Sir Edward and his wife, also Lady Alice, rose at dawn and walked to Little Bognor through the woods and across the fields. It was less than a mile, mostly downhill. He was aged 61 and Lady Alice was 70. Quite a walk at their age.
I listened to Elgar’s cello concerto as I drove towards Riverhill. I planned to walk from Brinkwells to Little Bognor but not at dawn, that would be taking things too far. There would be no float fishing or worms. Lady Alice helped with the landing net but I had no ghillie. It would be nice to catch three Trout but it was not essential, one fish would suffice.
The footpath from Brinkwells runs in a straight line towards Little Bognor through coppiced Chestnut and along the headland of a wheat field. The South Downs were shrouded in low cloud but it was hot, too hot for walking weighed down by fishing tackle. I followed the footpath south west towards the lake, relying on the landscape and GPS to find my way through the maze of modern fire breaks. Yesterday I had an excellent day at Little Bognor and I hoped that it wouldn’t overshadow the main event.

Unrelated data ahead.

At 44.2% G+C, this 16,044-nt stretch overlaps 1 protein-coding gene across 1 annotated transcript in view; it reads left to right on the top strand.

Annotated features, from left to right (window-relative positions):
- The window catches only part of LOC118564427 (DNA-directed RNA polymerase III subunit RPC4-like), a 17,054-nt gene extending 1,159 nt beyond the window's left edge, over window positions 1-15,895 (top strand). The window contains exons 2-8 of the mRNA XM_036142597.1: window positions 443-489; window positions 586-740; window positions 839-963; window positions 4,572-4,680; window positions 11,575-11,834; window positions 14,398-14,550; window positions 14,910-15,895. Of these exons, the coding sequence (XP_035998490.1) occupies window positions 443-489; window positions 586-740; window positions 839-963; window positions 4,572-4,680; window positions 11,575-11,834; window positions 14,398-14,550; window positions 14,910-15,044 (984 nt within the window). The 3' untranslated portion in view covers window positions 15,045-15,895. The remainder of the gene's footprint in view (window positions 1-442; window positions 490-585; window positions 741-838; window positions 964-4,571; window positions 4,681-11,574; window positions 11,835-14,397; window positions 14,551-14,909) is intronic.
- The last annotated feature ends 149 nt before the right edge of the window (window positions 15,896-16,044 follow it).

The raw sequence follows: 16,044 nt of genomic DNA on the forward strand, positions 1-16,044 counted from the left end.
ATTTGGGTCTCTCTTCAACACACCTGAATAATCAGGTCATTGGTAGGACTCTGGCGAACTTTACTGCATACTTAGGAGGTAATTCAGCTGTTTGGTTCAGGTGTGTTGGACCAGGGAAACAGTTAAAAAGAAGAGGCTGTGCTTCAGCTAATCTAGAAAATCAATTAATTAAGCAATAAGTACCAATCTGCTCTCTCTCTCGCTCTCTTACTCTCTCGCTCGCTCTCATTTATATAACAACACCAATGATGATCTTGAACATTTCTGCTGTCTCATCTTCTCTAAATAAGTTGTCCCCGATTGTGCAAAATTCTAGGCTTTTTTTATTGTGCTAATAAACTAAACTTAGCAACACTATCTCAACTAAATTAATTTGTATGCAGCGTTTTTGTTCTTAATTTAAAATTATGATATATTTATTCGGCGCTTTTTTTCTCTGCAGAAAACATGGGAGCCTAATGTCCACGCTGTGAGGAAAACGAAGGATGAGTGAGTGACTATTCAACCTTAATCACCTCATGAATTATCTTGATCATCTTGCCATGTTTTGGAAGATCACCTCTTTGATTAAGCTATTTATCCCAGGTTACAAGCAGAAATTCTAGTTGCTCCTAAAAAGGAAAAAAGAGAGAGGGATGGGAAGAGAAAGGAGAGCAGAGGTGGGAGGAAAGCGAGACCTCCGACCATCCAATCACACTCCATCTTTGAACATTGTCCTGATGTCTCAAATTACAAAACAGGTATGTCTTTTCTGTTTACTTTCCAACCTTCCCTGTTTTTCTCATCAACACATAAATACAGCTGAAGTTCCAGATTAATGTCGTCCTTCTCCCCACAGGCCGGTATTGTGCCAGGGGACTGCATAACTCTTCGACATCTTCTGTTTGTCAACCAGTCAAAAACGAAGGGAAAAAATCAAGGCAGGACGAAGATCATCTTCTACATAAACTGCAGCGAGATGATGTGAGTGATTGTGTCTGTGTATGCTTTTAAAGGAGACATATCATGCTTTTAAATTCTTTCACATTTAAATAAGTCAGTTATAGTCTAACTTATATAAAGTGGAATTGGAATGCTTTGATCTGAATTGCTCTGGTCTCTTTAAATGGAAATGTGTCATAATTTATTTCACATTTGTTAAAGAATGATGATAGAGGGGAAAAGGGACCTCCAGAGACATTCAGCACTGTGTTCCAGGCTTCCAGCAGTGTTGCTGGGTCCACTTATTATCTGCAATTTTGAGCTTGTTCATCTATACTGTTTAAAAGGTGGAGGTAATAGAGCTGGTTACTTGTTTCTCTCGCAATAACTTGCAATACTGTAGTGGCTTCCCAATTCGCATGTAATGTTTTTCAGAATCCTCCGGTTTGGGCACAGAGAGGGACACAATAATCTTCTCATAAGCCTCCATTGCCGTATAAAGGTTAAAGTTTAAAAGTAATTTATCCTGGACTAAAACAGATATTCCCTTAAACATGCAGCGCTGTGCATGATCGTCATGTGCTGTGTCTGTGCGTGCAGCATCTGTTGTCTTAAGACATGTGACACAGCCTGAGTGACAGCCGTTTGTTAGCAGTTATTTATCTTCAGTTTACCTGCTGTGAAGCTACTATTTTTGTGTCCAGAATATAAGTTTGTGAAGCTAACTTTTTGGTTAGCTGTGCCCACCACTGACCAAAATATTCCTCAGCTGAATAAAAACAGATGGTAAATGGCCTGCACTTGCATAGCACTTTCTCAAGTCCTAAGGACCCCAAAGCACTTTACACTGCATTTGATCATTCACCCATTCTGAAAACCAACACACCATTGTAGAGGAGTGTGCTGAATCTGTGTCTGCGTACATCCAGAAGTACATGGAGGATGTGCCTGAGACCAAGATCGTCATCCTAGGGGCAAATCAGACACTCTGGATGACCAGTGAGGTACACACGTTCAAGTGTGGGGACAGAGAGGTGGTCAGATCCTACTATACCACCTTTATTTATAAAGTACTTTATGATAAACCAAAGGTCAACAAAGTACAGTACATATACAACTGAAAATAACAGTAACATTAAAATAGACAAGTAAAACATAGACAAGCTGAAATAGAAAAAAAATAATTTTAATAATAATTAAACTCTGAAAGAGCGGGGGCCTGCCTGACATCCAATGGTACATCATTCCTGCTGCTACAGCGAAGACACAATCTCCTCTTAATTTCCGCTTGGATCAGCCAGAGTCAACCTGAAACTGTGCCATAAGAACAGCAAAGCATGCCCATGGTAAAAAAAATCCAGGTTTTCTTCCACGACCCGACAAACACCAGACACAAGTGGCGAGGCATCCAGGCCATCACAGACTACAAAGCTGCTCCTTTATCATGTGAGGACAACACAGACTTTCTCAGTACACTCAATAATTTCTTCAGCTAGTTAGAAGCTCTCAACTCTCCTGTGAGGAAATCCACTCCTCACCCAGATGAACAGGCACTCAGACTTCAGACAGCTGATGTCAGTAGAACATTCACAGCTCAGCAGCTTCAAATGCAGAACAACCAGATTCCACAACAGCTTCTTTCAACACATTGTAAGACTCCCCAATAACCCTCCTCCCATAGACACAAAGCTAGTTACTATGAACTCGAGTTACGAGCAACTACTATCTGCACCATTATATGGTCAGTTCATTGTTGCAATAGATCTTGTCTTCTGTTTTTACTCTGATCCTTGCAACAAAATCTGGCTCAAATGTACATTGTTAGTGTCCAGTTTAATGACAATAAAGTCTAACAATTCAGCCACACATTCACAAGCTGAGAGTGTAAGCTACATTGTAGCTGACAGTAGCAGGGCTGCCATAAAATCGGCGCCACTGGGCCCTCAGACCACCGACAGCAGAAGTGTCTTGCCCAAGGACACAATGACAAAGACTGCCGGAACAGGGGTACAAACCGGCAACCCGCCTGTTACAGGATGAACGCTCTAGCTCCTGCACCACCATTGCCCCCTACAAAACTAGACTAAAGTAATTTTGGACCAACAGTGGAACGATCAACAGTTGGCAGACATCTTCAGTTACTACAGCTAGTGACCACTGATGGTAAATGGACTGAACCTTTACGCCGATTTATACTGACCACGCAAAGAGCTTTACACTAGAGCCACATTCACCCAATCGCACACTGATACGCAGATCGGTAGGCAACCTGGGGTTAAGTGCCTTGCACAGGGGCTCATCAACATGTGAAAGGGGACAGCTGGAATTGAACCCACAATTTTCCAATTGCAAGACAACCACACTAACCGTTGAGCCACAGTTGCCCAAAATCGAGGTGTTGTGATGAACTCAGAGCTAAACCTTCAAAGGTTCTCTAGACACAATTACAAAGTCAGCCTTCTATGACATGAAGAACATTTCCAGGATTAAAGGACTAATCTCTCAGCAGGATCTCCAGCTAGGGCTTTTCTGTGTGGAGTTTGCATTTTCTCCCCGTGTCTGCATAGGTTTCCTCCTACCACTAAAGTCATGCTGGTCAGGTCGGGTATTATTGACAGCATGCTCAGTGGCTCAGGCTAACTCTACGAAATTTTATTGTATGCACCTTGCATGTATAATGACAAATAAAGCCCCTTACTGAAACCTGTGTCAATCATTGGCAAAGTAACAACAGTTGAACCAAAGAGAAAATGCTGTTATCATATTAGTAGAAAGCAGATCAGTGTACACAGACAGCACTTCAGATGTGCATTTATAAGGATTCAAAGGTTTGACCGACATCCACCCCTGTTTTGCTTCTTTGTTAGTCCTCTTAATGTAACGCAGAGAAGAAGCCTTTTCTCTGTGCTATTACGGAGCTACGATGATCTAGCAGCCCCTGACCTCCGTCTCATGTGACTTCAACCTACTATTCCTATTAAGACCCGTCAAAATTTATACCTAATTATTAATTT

When I arrived at the lake I was disappointed to see another angler. The lake was covered in leaf debris and grass cuttings. Perhaps I should have arrived earlier. I used the same fly as yesterday and crept along the little path under the trees to a mossy hump where I could wait for the fish in comfort. The fish were active and after casting a couple of flies into the trees, I managed to connect with a small Trout just under the bank. I was a bit tense and the fish escaped. The pressure built. I lost more flies and had a couple of takes both of which I missed. I was spooking the fish so I returned to the car for a banana. The other angler departed having frightened all the Trout, causing them to take refuge under the trees on my side of the lake.